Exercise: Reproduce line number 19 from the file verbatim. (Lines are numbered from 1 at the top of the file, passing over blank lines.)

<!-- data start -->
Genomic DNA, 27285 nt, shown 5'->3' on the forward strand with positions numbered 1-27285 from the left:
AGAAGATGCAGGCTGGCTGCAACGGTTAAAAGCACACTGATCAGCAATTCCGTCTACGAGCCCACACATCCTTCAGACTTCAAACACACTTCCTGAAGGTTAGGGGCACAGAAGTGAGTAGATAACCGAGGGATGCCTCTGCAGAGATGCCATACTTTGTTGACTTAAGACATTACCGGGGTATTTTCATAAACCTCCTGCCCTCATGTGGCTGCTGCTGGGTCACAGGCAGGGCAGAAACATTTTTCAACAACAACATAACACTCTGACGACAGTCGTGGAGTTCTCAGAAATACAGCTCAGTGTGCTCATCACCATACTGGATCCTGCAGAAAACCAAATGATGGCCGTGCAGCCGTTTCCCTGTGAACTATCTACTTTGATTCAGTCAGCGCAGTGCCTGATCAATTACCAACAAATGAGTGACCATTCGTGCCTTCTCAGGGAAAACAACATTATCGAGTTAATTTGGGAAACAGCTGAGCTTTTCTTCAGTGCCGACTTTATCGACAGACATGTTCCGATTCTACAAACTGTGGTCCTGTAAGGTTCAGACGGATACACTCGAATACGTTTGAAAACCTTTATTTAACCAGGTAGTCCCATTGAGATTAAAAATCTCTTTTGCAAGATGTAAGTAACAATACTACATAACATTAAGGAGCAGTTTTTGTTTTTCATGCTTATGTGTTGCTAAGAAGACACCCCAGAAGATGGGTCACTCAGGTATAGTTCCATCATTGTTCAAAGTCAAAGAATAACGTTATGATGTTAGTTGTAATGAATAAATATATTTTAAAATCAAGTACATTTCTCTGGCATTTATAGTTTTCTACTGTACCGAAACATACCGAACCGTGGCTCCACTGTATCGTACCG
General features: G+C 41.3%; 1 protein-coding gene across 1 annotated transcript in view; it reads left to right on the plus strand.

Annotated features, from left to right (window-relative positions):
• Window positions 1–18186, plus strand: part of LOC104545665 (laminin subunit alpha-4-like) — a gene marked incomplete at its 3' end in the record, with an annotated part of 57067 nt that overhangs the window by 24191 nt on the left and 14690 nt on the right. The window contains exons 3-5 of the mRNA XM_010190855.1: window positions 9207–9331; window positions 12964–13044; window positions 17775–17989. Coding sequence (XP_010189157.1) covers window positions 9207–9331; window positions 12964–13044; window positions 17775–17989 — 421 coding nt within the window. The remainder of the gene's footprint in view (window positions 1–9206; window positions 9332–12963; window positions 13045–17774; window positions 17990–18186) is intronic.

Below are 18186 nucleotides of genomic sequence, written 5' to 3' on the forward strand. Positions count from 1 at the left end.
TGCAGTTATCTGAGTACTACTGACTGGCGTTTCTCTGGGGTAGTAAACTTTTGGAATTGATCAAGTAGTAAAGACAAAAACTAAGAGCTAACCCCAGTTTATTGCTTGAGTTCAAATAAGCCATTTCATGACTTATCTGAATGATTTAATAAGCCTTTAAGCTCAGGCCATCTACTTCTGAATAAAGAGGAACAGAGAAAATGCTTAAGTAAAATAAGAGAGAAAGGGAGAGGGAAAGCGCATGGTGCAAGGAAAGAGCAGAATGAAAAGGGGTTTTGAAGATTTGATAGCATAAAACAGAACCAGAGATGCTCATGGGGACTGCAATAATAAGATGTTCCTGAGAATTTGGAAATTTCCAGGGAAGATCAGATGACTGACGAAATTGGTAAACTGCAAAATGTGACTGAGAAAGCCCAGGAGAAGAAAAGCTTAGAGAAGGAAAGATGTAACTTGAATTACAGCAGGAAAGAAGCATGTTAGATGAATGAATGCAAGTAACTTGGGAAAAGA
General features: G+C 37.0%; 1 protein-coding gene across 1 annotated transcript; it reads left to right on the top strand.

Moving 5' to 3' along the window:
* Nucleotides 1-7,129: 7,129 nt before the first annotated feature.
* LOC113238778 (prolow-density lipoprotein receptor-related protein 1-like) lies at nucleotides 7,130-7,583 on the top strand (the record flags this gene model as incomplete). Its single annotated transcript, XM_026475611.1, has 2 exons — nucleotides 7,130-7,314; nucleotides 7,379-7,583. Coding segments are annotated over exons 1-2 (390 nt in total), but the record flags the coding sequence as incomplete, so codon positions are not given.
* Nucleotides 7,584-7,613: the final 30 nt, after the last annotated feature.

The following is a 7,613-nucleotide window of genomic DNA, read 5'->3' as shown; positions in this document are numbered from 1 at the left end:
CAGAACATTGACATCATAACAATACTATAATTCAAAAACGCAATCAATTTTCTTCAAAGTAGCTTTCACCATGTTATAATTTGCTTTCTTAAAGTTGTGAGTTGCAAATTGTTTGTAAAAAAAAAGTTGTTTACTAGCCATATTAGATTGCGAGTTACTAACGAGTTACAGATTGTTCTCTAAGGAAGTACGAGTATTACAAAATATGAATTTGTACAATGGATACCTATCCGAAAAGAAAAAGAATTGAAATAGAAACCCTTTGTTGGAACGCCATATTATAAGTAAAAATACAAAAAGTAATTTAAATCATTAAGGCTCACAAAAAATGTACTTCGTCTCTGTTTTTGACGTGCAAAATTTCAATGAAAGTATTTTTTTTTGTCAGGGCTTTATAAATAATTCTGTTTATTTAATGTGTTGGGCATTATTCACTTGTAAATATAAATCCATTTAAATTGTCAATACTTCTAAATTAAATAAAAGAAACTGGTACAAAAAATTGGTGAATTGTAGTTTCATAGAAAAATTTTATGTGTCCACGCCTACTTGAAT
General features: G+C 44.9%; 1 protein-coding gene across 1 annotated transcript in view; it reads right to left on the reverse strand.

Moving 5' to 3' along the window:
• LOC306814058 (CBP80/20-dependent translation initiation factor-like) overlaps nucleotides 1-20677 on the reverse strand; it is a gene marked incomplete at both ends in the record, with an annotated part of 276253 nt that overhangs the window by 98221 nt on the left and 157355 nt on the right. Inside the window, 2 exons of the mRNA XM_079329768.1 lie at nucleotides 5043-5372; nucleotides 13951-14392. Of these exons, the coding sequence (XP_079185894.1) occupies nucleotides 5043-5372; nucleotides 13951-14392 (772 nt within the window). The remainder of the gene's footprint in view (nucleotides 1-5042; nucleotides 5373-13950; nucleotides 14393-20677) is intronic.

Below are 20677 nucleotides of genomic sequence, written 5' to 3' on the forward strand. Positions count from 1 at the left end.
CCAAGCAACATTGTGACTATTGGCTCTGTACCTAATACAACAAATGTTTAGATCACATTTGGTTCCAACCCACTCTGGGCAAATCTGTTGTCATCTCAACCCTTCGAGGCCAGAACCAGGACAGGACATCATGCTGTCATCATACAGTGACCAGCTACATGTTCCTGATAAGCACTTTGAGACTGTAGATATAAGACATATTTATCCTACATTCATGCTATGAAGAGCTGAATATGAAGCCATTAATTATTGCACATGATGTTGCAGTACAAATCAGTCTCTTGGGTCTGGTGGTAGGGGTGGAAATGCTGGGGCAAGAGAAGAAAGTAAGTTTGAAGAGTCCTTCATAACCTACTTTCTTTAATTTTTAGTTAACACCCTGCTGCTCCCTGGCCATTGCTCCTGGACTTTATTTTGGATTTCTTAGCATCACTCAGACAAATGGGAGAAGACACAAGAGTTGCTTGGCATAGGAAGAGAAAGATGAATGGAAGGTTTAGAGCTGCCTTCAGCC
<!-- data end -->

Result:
CCAAGCAACATTGTGACTATTGGCTCTGTACCTAATACAACAAATGTTTAGATCACATTTGGTTCCAACCCACTCTGGGCAAATCTGTTGTCATCTCAACCCTTCGAGGCCAGAACCAGGACAGGACATCATGCTGTCATCATACAGTGACCAGCTACATGTTCCTGATAAGCACTTTGAGACTGTAGATATAAGACATATTTATCCTACATTCATGCTATGAAGAGCTGAATATGAAGCCATTAATTATTGCACATGATGTTGCAGTACAAATCAGTCTCTTGGGTCTGGTGGTAGGGGTGGAAATGCTGGGGCAAGAGAAGAAAGTAAGTTTGAAGAGTCCTTCATAACCTACTTTCTTTAATTTTTAGTTAACACCCTGCTGCTCCCTGGCCATTGCTCCTGGACTTTATTTTGGATTTCTTAGCATCACTCAGACAAATGGGAGAAGACACAAGAGTTGCTTGGCATAGGAAGAGAAAGATGAATGGAAGGTTTAGAGCTGCCTTCAGCC